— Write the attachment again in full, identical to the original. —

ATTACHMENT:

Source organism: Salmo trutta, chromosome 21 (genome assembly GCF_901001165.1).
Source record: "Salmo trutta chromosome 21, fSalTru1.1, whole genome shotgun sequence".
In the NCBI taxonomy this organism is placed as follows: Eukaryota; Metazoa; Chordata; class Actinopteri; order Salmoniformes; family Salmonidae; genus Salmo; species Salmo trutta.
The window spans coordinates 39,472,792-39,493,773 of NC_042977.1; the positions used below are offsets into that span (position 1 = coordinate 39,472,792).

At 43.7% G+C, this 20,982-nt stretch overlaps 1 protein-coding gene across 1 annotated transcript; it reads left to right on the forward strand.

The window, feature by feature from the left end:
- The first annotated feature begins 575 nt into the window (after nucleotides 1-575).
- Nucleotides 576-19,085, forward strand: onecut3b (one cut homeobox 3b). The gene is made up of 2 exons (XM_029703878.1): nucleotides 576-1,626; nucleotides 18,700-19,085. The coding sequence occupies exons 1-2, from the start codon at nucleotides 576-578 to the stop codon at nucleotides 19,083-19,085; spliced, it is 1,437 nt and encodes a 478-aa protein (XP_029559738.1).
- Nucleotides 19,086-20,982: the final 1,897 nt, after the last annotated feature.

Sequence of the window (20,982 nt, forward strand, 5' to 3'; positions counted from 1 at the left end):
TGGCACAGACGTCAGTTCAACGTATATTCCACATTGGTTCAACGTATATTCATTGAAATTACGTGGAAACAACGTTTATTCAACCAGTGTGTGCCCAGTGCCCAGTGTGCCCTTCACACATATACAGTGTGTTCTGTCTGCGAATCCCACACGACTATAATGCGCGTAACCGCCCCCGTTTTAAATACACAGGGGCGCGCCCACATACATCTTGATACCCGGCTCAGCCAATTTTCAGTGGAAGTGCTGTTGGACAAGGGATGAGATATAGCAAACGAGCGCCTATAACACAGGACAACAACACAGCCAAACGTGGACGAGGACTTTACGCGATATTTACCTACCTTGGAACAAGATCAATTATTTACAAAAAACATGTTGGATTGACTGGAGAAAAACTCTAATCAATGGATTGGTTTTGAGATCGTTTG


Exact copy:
Source organism: Salmo trutta, chromosome 21 (genome assembly GCF_901001165.1).
Source record: "Salmo trutta chromosome 21, fSalTru1.1, whole genome shotgun sequence".
In the NCBI taxonomy this organism is placed as follows: Eukaryota; Metazoa; Chordata; class Actinopteri; order Salmoniformes; family Salmonidae; genus Salmo; species Salmo trutta.
The window spans coordinates 39,472,792-39,493,773 of NC_042977.1; the positions used below are offsets into that span (position 1 = coordinate 39,472,792).

At 43.7% G+C, this 20,982-nt stretch overlaps 1 protein-coding gene across 1 annotated transcript; it reads left to right on the forward strand.

The window, feature by feature from the left end:
- The first annotated feature begins 575 nt into the window (after nucleotides 1-575).
- Nucleotides 576-19,085, forward strand: onecut3b (one cut homeobox 3b). The gene is made up of 2 exons (XM_029703878.1): nucleotides 576-1,626; nucleotides 18,700-19,085. The coding sequence occupies exons 1-2, from the start codon at nucleotides 576-578 to the stop codon at nucleotides 19,083-19,085; spliced, it is 1,437 nt and encodes a 478-aa protein (XP_029559738.1).
- Nucleotides 19,086-20,982: the final 1,897 nt, after the last annotated feature.

Sequence of the window (20,982 nt, forward strand, 5' to 3'; positions counted from 1 at the left end):
TGGCACAGACGTCAGTTCAACGTATATTCCACATTGGTTCAACGTATATTCATTGAAATTACGTGGAAACAACGTTTATTCAACCAGTGTGTGCCCAGTGCCCAGTGTGCCCTTCACACATATACAGTGTGTTCTGTCTGCGAATCCCACACGACTATAATGCGCGTAACCGCCCCCGTTTTAAATACACAGGGGCGCGCCCACATACATCTTGATACCCGGCTCAGCCAATTTTCAGTGGAAGTGCTGTTGGACAAGGGATGAGATATAGCAAACGAGCGCCTATAACACAGGACAACAACACAGCCAAACGTGGACGAGGACTTTACGCGATATTTACCTACCTTGGAACAAGATCAATTATTTACAAAAAACATGTTGGATTGACTGGAGAAAAACTCTAATCAATGGATTGGTTTTGAGATCGTTTG